I didn't take cuttings of it when I was down South. They actually sell seeds on e-bay I had considered buying, but after reading the Plantfiles, and now this article, I'll NEVER bring this beast home!!!
Great article, and congratulations on your victory!
Scooterbug, I'm wondering how much of a factor GM has been with the spread of the soybean rust as well. There is such a mono-culture with certain crops, especially soybeans that an "irish famine" has been bound to happen.
I had not heard that the soybean rust was found in North America, nor that Kudzu may be a host.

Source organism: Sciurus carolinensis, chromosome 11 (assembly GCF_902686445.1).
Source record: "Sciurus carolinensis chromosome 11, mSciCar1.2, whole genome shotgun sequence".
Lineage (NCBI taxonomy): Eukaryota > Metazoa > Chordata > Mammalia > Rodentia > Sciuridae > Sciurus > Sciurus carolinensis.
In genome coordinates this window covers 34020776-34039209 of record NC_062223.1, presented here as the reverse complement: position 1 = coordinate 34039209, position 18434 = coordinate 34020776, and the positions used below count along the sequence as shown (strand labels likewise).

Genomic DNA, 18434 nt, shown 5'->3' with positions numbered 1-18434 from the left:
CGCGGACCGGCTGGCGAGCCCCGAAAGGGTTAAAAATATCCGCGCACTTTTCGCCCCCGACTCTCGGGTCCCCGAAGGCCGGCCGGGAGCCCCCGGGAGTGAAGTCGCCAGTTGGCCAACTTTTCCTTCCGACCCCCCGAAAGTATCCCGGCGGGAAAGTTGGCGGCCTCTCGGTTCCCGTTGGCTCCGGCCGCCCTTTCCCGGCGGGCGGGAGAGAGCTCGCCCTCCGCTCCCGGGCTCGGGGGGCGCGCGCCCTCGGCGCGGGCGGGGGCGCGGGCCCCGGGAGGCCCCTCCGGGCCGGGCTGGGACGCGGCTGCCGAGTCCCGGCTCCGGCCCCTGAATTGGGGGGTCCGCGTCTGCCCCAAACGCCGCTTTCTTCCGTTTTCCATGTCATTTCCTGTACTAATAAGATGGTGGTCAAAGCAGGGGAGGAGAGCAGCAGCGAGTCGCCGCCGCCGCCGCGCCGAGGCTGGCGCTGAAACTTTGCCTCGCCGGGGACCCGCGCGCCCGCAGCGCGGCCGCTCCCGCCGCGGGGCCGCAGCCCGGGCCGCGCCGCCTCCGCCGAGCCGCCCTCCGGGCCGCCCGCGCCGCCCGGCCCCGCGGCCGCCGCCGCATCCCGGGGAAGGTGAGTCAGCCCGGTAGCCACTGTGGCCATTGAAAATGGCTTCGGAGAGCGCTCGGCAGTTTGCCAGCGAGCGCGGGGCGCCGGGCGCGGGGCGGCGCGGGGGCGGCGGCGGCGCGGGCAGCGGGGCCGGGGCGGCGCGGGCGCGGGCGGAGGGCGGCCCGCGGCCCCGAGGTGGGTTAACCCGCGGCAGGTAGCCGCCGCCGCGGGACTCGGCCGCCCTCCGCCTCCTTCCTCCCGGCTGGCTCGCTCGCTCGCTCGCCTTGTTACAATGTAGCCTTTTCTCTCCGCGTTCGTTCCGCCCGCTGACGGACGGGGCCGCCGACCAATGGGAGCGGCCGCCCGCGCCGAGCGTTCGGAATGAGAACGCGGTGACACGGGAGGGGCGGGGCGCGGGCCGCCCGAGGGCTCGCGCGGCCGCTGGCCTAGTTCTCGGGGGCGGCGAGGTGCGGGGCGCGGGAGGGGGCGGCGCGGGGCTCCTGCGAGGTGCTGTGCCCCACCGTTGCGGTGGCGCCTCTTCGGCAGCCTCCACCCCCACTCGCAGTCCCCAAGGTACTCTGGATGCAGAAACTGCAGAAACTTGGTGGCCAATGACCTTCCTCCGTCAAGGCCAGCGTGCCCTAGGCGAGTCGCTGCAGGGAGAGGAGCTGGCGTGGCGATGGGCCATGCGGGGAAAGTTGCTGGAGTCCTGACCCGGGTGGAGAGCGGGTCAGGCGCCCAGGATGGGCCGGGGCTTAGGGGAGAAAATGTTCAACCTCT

Phakopsora pachyrhizi infects over 95 species of plants from more than 42 genera (3), including soybean and related Glycine species (13, 15, 18). Included in the list are many of the wild and edible legumes. The full host range of both rust species has not been clearly identified and may be complicated by pathotypes and differential reactions within host species (5, 6). Included in the list is Kudzu (Pueraria lobata), which is widespread in the U.S. and could serve as an inoculum reservoir or bridge host for P. pachyrhizi in the southern U.S. Kudzu, growing along roadsides and in ditch banks in Brazil and Paraguay, was severely infected with rust and showed no apparent loss of plant vigor (M. Miles, pers. obs.). The broad host range of the two species of Phakopsora that infect soybean is unusual among rust pathogens, as most rust species have a narrow host range that is limited to a few plant species. The large number of host species increases the likelihood that this pathogen will survive and over winter in the southern U.S., as well as in Central America.[/quote]